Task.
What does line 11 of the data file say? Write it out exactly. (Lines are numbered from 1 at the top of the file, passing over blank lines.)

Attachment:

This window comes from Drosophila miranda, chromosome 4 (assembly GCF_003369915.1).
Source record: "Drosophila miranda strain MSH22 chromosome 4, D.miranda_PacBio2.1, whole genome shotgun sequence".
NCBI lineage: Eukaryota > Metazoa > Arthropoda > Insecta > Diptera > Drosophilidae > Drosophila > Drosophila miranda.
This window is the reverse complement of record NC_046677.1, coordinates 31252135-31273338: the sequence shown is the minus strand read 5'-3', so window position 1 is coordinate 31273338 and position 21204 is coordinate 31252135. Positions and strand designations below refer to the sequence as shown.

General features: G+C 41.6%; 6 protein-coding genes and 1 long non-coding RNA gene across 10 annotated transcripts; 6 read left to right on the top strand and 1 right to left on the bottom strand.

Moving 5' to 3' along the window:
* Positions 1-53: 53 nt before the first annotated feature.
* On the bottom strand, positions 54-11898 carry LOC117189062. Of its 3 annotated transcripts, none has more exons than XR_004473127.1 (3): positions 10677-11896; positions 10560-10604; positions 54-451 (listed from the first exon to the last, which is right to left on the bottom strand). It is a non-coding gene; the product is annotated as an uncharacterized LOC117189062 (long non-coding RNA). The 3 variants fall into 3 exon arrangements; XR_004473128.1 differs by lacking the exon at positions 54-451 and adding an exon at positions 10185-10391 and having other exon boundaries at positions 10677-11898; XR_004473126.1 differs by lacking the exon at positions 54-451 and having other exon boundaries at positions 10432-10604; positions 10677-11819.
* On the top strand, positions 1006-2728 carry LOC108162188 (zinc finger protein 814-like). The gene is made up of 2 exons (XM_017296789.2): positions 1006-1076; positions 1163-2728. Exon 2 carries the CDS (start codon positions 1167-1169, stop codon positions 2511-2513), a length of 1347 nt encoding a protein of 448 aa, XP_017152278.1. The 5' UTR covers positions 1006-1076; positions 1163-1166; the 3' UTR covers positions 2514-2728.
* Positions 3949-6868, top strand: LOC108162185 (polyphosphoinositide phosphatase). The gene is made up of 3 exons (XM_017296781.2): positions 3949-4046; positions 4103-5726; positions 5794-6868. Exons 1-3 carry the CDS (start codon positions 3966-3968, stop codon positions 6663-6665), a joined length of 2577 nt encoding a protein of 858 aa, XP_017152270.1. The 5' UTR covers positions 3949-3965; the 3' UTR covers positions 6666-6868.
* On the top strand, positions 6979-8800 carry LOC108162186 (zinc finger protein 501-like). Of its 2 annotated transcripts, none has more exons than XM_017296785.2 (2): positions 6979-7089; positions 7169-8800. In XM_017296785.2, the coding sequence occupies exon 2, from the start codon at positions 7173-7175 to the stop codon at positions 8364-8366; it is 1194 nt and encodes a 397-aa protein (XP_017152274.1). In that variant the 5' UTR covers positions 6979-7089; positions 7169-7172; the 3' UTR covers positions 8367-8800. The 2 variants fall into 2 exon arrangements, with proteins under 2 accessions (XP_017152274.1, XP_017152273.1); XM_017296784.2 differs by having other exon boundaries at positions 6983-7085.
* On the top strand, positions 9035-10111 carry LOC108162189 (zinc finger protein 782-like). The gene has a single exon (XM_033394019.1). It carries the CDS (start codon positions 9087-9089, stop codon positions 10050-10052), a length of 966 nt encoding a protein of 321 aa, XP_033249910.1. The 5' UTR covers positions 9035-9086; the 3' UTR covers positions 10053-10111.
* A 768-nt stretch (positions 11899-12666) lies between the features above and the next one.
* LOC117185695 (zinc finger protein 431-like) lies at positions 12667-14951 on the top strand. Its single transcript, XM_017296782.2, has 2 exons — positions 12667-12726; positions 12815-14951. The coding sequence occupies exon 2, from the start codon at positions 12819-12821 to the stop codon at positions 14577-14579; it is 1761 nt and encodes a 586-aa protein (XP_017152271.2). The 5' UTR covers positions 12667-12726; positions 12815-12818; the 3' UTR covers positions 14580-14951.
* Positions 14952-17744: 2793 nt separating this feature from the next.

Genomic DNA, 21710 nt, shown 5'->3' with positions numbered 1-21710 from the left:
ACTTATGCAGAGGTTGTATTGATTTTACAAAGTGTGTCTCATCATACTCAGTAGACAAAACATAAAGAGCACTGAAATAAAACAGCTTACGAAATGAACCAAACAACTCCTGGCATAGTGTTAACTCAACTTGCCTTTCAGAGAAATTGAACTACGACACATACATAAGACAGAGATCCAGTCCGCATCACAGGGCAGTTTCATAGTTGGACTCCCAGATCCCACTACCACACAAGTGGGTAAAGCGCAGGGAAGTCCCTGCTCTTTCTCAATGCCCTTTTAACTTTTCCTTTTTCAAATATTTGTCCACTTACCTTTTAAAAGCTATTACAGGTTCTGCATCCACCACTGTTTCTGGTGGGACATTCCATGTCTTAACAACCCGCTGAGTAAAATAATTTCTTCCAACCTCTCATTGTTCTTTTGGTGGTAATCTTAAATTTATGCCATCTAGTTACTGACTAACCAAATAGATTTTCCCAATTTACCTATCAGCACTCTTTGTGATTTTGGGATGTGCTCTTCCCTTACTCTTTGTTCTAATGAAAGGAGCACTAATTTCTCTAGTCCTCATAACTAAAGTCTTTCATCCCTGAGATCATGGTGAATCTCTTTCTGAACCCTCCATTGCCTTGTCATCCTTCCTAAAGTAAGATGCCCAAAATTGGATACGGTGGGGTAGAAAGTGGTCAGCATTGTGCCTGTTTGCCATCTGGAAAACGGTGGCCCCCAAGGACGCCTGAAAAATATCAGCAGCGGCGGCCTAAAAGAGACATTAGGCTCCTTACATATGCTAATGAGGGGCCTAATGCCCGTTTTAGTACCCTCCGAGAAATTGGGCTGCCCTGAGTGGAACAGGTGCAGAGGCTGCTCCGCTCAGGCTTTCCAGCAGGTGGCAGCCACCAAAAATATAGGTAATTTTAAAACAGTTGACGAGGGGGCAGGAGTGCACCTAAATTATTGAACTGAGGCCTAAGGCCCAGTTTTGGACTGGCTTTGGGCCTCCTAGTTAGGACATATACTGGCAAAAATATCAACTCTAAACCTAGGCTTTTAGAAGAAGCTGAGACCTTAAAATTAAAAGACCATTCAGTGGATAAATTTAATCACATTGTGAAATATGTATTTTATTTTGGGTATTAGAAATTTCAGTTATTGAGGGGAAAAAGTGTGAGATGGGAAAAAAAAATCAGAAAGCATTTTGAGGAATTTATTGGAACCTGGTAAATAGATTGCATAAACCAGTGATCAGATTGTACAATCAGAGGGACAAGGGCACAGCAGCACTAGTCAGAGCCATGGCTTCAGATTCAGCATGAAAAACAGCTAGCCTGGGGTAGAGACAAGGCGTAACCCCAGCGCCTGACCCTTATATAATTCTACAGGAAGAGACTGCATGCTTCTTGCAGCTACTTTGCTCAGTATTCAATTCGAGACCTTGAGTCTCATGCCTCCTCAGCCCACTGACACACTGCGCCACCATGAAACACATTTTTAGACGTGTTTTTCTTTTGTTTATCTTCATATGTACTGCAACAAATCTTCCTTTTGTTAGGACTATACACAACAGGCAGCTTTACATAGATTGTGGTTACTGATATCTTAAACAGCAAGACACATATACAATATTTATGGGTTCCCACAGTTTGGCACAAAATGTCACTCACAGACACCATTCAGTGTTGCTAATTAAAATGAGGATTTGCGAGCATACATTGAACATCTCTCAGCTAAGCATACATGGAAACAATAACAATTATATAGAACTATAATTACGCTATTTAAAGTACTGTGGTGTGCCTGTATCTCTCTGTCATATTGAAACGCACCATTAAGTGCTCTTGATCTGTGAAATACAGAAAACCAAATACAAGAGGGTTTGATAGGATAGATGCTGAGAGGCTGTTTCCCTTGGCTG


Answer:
* On the top strand, positions 6979-8800 carry LOC108162186 (zinc finger protein 501-like). Of its 2 annotated transcripts, none has more exons than XM_017296785.2 (2): positions 6979-7089; positions 7169-8800. In XM_017296785.2, the coding sequence occupies exon 2, from the start codon at positions 7173-7175 to the stop codon at positions 8364-8366; it is 1194 nt and encodes a 397-aa protein (XP_017152274.1). In that variant the 5' UTR covers positions 6979-7089; positions 7169-7172; the 3' UTR covers positions 8367-8800. The 2 variants fall into 2 exon arrangements, with proteins under 2 accessions (XP_017152274.1, XP_017152273.1); XM_017296784.2 differs by having other exon boundaries at positions 6983-7085.